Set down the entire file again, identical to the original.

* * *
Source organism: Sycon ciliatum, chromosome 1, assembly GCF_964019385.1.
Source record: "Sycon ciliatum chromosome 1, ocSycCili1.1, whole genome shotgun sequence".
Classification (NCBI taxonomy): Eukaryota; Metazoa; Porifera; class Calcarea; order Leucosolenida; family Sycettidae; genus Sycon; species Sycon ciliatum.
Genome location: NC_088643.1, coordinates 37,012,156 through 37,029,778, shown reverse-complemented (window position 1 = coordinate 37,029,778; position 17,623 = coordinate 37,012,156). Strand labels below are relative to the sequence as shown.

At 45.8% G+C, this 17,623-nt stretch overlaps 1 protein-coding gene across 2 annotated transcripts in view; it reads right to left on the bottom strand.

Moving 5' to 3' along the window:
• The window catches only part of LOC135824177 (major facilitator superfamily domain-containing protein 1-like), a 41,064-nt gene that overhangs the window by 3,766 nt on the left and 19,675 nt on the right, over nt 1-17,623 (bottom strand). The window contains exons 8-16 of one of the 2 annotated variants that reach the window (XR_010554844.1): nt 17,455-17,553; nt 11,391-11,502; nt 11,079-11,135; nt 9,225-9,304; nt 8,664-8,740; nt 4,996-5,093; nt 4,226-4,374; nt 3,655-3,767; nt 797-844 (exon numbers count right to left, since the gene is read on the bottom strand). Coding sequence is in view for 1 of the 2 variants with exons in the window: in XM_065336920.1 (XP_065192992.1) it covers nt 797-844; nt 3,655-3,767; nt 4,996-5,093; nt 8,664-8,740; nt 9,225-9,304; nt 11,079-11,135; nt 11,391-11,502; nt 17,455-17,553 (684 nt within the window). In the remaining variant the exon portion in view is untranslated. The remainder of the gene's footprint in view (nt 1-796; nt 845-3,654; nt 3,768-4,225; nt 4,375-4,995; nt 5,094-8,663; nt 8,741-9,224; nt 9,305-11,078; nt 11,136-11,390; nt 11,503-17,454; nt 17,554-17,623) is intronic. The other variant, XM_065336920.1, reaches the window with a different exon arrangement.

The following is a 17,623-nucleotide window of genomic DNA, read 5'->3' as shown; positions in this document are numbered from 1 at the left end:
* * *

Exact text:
Source organism: Sycon ciliatum, chromosome 1, assembly GCF_964019385.1.
Source record: "Sycon ciliatum chromosome 1, ocSycCili1.1, whole genome shotgun sequence".
Classification (NCBI taxonomy): Eukaryota; Metazoa; Porifera; class Calcarea; order Leucosolenida; family Sycettidae; genus Sycon; species Sycon ciliatum.
Genome location: NC_088643.1, coordinates 37,012,156 through 37,029,778, shown reverse-complemented (window position 1 = coordinate 37,029,778; position 17,623 = coordinate 37,012,156). Strand labels below are relative to the sequence as shown.

At 45.8% G+C, this 17,623-nt stretch overlaps 1 protein-coding gene across 2 annotated transcripts in view; it reads right to left on the bottom strand.

Moving 5' to 3' along the window:
• The window catches only part of LOC135824177 (major facilitator superfamily domain-containing protein 1-like), a 41,064-nt gene that overhangs the window by 3,766 nt on the left and 19,675 nt on the right, over nt 1-17,623 (bottom strand). The window contains exons 8-16 of one of the 2 annotated variants that reach the window (XR_010554844.1): nt 17,455-17,553; nt 11,391-11,502; nt 11,079-11,135; nt 9,225-9,304; nt 8,664-8,740; nt 4,996-5,093; nt 4,226-4,374; nt 3,655-3,767; nt 797-844 (exon numbers count right to left, since the gene is read on the bottom strand). Coding sequence is in view for 1 of the 2 variants with exons in the window: in XM_065336920.1 (XP_065192992.1) it covers nt 797-844; nt 3,655-3,767; nt 4,996-5,093; nt 8,664-8,740; nt 9,225-9,304; nt 11,079-11,135; nt 11,391-11,502; nt 17,455-17,553 (684 nt within the window). In the remaining variant the exon portion in view is untranslated. The remainder of the gene's footprint in view (nt 1-796; nt 845-3,654; nt 3,768-4,225; nt 4,375-4,995; nt 5,094-8,663; nt 8,741-9,224; nt 9,305-11,078; nt 11,136-11,390; nt 11,503-17,454; nt 17,554-17,623) is intronic. The other variant, XM_065336920.1, reaches the window with a different exon arrangement.

The following is a 17,623-nucleotide window of genomic DNA, read 5'->3' as shown; positions in this document are numbered from 1 at the left end: